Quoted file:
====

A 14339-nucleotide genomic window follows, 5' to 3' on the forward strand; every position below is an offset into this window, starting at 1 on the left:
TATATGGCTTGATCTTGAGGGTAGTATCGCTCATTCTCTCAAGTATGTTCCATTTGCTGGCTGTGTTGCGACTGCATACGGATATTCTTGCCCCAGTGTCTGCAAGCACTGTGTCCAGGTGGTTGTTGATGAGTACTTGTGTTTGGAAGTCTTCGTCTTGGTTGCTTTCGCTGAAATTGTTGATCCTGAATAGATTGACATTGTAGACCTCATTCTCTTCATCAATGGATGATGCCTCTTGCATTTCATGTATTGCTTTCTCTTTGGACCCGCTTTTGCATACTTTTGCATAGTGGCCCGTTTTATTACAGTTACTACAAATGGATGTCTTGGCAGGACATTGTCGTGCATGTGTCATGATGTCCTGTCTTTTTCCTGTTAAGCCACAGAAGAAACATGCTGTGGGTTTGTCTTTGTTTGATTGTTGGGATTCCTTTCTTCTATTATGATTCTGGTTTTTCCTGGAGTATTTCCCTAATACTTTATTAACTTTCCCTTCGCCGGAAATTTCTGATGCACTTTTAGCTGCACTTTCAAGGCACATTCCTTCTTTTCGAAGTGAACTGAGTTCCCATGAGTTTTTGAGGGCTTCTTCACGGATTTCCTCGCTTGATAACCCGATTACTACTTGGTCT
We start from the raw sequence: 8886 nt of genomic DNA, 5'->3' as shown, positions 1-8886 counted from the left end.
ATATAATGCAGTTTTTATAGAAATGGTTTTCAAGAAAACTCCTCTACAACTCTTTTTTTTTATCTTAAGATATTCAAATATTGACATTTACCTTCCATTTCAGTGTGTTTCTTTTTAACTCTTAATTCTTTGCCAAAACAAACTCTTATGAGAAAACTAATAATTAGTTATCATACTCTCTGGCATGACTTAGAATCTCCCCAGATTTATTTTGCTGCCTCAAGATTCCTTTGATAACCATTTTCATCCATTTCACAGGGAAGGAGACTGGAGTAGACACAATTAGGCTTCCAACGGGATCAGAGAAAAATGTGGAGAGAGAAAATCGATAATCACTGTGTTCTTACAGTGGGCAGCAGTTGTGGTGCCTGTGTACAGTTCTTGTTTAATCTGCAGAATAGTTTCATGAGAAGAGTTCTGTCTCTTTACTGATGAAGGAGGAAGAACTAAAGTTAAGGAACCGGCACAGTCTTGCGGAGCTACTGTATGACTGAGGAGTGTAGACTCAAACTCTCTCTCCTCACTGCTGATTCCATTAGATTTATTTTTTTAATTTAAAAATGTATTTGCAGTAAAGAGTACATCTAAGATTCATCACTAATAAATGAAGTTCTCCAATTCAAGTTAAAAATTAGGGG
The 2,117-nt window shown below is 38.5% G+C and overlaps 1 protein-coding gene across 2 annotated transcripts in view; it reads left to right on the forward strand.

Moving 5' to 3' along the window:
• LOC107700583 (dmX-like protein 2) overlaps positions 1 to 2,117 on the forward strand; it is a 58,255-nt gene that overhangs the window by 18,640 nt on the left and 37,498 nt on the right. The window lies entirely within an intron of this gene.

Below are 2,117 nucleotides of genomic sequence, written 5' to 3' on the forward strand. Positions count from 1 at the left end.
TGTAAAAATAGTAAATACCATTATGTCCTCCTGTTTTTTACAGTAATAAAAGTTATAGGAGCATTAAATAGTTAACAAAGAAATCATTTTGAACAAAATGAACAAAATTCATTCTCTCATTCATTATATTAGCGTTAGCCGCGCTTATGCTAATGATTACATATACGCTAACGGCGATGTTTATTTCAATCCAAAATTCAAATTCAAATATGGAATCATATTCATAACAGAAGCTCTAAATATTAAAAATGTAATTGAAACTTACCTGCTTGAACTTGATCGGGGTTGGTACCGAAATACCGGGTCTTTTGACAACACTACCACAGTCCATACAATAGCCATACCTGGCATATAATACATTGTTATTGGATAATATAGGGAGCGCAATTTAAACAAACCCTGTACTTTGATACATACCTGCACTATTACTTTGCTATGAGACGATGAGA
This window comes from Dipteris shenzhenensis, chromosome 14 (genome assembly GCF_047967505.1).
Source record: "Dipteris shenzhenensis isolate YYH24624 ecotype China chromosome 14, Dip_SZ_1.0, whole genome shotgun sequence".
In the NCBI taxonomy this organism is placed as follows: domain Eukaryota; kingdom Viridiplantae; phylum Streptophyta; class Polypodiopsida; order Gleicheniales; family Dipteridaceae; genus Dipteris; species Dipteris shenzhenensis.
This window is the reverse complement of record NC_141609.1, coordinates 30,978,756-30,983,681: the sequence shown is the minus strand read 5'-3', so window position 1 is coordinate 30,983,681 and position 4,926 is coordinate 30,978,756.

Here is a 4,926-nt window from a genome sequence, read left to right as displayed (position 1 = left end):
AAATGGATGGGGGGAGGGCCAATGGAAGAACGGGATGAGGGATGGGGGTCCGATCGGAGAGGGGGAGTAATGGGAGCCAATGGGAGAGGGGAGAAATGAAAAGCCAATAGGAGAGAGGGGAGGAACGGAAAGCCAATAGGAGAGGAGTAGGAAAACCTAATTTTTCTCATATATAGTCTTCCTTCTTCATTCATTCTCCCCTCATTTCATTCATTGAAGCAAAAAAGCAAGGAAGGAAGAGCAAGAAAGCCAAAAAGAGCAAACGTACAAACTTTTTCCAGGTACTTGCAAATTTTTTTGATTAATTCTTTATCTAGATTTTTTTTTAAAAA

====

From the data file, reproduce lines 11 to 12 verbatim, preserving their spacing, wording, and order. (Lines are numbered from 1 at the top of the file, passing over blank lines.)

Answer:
Source record: "Dipteris shenzhenensis isolate YYH24624 ecotype China chromosome 14, Dip_SZ_1.0, whole genome shotgun sequence".
In the NCBI taxonomy this organism is placed as follows: domain Eukaryota; kingdom Viridiplantae; phylum Streptophyta; class Polypodiopsida; order Gleicheniales; family Dipteridaceae; genus Dipteris; species Dipteris shenzhenensis.